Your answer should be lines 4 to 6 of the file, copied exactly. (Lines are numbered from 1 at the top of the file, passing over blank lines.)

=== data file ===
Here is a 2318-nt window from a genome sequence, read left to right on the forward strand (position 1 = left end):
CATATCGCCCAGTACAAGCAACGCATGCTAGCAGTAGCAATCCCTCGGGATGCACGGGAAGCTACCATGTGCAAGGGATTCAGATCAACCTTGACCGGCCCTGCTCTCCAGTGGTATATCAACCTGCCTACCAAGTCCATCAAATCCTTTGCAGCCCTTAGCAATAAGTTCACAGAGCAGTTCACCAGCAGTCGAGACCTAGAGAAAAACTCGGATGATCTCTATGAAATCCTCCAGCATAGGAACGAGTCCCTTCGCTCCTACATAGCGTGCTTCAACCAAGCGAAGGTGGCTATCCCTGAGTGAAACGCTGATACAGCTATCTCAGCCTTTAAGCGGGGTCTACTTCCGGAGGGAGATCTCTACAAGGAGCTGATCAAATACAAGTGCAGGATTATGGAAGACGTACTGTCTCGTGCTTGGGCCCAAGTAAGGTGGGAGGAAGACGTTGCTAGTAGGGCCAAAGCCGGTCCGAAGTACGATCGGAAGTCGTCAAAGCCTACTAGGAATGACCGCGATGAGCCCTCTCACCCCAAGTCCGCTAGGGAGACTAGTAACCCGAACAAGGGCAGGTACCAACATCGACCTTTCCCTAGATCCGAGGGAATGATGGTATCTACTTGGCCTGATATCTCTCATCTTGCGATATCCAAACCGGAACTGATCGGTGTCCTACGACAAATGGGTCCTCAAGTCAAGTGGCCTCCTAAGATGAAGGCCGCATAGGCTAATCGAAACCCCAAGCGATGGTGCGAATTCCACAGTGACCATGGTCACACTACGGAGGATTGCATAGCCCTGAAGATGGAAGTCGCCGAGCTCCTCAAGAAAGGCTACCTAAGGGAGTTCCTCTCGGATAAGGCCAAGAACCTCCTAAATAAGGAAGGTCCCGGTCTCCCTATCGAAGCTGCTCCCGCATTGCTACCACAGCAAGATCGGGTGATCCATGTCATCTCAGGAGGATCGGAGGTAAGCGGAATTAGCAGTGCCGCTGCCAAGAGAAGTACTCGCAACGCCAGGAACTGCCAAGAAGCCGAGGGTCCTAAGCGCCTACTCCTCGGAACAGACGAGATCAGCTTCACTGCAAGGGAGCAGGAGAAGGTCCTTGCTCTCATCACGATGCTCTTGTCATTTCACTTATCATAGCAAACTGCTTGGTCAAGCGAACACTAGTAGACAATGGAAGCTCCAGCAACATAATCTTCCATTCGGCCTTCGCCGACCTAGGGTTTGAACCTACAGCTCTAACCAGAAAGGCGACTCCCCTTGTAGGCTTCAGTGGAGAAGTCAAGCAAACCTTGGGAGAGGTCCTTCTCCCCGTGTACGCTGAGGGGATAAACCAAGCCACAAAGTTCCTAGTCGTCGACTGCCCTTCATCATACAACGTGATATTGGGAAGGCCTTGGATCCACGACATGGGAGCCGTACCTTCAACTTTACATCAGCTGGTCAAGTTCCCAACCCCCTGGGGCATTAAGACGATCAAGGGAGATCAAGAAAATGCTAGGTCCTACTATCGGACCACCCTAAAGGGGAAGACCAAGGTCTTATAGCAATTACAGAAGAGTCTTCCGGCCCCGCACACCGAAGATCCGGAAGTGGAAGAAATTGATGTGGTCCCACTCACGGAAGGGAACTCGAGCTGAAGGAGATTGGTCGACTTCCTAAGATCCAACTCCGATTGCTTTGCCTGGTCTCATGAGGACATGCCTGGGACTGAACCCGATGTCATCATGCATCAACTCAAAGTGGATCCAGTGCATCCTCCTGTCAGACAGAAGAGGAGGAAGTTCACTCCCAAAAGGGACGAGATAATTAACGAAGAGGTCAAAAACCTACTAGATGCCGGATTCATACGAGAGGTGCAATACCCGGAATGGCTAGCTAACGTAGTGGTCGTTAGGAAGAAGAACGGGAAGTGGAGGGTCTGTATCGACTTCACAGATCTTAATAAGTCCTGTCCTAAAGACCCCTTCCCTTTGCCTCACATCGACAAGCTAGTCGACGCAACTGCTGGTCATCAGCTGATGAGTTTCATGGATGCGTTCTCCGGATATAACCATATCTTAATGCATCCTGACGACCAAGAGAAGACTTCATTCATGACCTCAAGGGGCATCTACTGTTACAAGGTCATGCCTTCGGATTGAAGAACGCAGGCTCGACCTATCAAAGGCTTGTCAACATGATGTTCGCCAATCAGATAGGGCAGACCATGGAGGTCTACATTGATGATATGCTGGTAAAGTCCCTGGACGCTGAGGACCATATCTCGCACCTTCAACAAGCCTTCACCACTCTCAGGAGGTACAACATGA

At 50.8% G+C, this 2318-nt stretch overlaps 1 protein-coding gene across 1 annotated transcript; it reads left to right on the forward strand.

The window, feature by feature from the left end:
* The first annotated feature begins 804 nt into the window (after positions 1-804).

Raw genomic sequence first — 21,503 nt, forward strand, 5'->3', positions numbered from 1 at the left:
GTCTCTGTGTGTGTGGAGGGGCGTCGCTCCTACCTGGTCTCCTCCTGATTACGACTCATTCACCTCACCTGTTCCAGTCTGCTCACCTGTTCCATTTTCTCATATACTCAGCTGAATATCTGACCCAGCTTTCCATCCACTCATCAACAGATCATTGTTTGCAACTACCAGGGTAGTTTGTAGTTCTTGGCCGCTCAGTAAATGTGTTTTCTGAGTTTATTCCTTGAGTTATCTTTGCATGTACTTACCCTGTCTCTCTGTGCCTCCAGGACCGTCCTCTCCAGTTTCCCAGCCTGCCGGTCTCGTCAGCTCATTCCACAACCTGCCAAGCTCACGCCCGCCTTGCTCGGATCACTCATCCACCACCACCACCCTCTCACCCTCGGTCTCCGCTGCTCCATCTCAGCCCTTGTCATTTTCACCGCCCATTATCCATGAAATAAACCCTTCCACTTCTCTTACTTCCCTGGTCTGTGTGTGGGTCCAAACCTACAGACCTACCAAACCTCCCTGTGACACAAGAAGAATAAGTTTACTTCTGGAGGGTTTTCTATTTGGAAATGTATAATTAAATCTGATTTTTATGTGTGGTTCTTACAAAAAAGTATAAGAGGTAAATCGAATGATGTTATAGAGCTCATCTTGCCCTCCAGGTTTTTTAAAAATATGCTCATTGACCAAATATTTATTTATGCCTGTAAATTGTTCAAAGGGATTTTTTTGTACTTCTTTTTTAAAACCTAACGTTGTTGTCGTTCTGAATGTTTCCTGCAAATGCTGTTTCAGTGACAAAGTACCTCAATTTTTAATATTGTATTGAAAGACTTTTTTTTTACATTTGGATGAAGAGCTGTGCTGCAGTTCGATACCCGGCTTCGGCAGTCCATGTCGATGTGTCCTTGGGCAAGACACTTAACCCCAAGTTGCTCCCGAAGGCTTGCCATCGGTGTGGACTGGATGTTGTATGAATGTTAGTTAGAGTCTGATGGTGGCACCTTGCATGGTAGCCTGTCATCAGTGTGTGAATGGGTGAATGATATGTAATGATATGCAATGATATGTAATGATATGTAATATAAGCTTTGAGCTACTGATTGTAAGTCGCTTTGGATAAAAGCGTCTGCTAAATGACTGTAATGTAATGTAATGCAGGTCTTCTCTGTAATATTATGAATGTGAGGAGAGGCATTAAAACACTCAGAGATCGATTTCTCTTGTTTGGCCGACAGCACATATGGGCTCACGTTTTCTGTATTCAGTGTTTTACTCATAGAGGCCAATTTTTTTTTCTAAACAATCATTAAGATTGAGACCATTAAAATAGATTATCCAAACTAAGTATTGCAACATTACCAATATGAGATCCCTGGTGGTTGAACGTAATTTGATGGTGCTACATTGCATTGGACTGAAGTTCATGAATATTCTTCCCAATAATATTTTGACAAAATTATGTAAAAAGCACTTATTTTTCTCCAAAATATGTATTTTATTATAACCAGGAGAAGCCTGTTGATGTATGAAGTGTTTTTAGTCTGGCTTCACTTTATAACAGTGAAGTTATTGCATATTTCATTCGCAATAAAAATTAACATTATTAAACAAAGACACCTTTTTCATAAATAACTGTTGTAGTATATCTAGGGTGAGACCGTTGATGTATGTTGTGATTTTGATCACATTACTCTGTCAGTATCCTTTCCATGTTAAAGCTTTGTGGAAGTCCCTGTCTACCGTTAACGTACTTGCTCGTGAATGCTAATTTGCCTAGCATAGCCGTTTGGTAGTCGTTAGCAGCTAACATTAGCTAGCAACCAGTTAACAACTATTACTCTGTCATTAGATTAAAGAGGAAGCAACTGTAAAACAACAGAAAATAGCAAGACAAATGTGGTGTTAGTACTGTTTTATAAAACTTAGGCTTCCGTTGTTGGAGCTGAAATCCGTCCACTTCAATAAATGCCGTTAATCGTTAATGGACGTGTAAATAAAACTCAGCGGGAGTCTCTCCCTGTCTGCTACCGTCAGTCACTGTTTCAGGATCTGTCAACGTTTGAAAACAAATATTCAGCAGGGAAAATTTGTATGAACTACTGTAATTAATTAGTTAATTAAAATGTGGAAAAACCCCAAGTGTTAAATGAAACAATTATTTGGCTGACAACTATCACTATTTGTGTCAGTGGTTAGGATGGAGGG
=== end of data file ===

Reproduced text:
The window, feature by feature from the left end:
* The first annotated feature begins 804 nt into the window (after positions 1-804).

Raw genomic sequence first — 21,503 nt, forward strand, 5'->3', positions numbered from 1 at the left: